A new hot water heater is an investment in your home and not just a casual purchase. You need to consider this investment carefully as a hot water heater can be very expensive, but no doubt you need to use it every single day. The hot water heater can also be a major expense when it comes to your utility bills every month, so getting one that is more energy-efficient for your home can be a good choice. Before you shop, however, you might note a few terms and phrases you'll see; this will help you best decide the right type of hot water heater for your family and for your house as well. In turn, you'll have the hot water you need while still saving as much money as possible on energy costs.
Unless you buy a tankless hot water heater that heats water as it flows to your home's taps, you'll need to consider the recovery efficiency. This refers to how efficiently heat is applied to water in order to heat it. The higher the recovery efficiency, the faster you'll have more hot water when it's used; in homes with lots of people using the shower in the morning, you want to invest in a high recovery efficiency so you don't run out of hot water.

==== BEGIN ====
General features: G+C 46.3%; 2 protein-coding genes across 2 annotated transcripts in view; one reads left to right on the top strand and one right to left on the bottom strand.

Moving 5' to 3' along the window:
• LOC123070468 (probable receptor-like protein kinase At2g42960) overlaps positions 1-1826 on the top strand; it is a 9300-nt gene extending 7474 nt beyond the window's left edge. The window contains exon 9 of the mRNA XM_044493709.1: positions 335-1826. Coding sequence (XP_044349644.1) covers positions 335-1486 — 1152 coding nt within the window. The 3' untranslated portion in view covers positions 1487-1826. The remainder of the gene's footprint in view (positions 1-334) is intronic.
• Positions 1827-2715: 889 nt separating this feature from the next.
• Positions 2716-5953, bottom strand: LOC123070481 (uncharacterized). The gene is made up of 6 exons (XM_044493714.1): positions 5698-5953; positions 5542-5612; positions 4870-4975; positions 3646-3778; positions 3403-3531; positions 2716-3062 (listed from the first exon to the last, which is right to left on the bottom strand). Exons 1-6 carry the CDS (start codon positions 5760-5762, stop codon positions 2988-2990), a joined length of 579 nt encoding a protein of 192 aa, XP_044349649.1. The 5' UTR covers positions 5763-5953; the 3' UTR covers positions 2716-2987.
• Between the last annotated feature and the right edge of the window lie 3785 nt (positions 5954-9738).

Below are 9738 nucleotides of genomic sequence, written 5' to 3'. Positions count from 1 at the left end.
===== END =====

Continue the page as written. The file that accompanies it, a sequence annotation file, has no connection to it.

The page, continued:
This refers to how much heat is lost every hour that the hot water heater is not on and heating water. For colder environments where the hot water heater itself may get cold on the outside, you want less of a standby loss. A hot water heater with less of this loss will be better insulated against outside cold. If you live in the tropics or a warm area, you might be able to do with a higher standby loss, since the hot water heater won't get as cold overall.
This is a bit different than standby loss; this refers to how much heat is lost when the water is running through the hot water heater. As with standby loss, a heater that is more well-insulated will have a lower cycling loss, and this can be important for larger families and constant demand on the heater. The lower the cycling loss, the less time you will need to wait for the water in the tank to get hot again. This will also mean less energy used to reheat the water once you use the heater.